W 10a
Bijective Proof Requirements: For n 0, let A n and B n be sets of
combinatorial objects. Set an := |An| and bn := |Bn|. If you are asked to
provide a bijective proof that an = bn for n 0, you are to do the following
for general n 0: Define a functio
W9
(7.48) For each of Parts (a) and (g), do only Steps (i) and (ii) below: Find
the generating function H(x) for the sequence determined by the recurrence and
the initial conditions, as on p. 235. (We will not discuss the partial fractions
technique, whic
W8
(7.37)(a) Find a recurrence for n 2. Hint: Without the special restriction,
for strings of length 2 or more there would (normally) be nine possibilities for
the last 2 entries: 00, 01, , 22. Here the endings 00 and 11 are being
disallowed. This leaves
W6
Chapter 6 Exercises: Exercises 11 - 16 are interrelated (especially 12, 14,
16), and so you should give all of them a first try (reading their hints/answers)
before spending too much time being stuck on any one of them in isolation.
(Exercises 12, 15,
W5
Bijective Proof That Two Sets Have the Same Cardinality
Let S and T be two finite sets, each containing its own kind of combinatorial
objects. Often in this course we will show that |S| = |T| by describing a one-toone correspondence (bijection) between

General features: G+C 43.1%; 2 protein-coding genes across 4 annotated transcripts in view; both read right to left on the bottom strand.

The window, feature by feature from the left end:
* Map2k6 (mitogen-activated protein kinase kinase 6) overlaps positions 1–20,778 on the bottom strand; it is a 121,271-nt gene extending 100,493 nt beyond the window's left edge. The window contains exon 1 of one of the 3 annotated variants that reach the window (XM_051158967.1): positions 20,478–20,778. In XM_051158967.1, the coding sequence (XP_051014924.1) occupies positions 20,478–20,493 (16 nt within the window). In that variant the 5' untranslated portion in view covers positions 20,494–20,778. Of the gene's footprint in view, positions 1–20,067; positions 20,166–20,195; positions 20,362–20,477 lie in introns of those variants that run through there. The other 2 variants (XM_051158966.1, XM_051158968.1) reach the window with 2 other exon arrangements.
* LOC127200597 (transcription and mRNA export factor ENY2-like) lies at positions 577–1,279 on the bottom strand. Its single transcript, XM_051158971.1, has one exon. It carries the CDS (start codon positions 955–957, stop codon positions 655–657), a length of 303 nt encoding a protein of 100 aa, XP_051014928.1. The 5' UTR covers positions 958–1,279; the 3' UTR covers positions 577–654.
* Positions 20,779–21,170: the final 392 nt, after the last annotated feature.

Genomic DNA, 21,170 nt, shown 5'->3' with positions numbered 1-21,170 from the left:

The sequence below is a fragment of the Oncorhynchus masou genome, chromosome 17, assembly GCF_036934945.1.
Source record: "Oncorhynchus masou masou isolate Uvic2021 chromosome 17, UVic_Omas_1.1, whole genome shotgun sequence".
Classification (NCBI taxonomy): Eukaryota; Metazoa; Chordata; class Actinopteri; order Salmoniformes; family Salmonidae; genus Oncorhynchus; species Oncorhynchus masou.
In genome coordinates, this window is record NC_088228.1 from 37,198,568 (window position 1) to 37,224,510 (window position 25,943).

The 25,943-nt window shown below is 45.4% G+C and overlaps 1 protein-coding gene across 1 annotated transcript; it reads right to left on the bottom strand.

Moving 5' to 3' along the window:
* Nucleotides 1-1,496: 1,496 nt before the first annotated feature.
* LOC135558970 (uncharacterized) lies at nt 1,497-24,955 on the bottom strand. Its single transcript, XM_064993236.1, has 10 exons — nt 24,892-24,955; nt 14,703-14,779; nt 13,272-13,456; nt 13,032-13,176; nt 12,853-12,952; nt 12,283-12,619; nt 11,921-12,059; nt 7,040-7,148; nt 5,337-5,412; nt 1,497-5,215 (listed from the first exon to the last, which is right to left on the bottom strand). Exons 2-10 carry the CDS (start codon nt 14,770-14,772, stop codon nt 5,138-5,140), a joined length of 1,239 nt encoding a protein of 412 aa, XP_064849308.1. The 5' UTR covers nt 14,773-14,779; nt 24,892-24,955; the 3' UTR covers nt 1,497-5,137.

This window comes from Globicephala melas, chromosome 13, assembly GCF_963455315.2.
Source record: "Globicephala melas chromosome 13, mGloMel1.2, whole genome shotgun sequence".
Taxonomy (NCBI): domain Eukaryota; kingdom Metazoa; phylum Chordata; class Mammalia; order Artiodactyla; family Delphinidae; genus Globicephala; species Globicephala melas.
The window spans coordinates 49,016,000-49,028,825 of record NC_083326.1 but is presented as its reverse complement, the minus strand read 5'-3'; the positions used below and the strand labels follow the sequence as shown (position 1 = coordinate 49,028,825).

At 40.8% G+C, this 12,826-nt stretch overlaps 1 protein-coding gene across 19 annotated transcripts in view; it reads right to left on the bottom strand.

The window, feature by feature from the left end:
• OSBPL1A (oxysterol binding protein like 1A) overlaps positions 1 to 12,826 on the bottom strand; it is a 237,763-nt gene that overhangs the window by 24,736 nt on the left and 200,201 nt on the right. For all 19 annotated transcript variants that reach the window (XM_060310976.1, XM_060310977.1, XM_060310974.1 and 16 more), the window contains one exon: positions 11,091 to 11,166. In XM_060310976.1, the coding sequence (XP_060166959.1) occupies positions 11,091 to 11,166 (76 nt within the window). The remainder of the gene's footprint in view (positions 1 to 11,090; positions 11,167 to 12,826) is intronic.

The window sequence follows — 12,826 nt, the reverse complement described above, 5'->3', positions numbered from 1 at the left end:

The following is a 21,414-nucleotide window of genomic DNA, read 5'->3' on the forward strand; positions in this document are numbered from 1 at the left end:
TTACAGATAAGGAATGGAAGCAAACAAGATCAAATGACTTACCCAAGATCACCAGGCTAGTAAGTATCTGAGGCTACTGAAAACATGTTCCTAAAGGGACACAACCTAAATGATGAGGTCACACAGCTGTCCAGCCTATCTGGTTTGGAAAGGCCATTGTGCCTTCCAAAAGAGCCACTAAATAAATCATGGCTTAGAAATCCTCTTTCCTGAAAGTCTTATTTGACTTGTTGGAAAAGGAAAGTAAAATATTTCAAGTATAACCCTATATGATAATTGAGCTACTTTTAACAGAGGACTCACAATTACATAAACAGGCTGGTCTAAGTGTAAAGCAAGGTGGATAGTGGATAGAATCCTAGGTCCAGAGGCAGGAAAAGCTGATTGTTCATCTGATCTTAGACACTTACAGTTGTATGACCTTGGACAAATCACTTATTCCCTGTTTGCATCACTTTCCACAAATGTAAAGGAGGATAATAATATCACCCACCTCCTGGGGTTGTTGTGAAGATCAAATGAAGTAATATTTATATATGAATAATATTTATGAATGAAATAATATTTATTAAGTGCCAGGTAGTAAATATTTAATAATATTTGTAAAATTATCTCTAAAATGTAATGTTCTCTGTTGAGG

W4
Confusions with Distribution Problems: Since using our selection counts
Theorems 2.4.1, 2.2.1, 2.3.1, 2.5.1 to solve distribution problems is the trickiest
part of this course for most students, please read this paragraph and the
statement for Problem
C h a p t er s 11, 12, 13:
G r a p h T h eor y
At the beginning of the semester it was announced that this course would be
primarily concerned with the oldest and most renowned part of combinatorics,
the enumeration of combinatorial objects. But in additi
W 10b/11a
( V 3 41/2) Consider the bipartite graph G = (X,Y) in which
X = cfw_1,2,3,8,9, Y = cfw_a,b,c,h,i, and has many edges. In particular,
the edge set contains both the matching
M = cfw_(1,a), (3,c), (5,i), (6,f), (7,d), (8,e), (9,h) and the matching
Homework #8 Spring 2012
(7.37)(a) Let n 2 2. Consider the set of such strings of length 11. None of
these end with 00 or ii. There are an_2 of these which end with 22. The
remaining strings each end with one of the six possibilities: 01, 02, 10, 12, 20,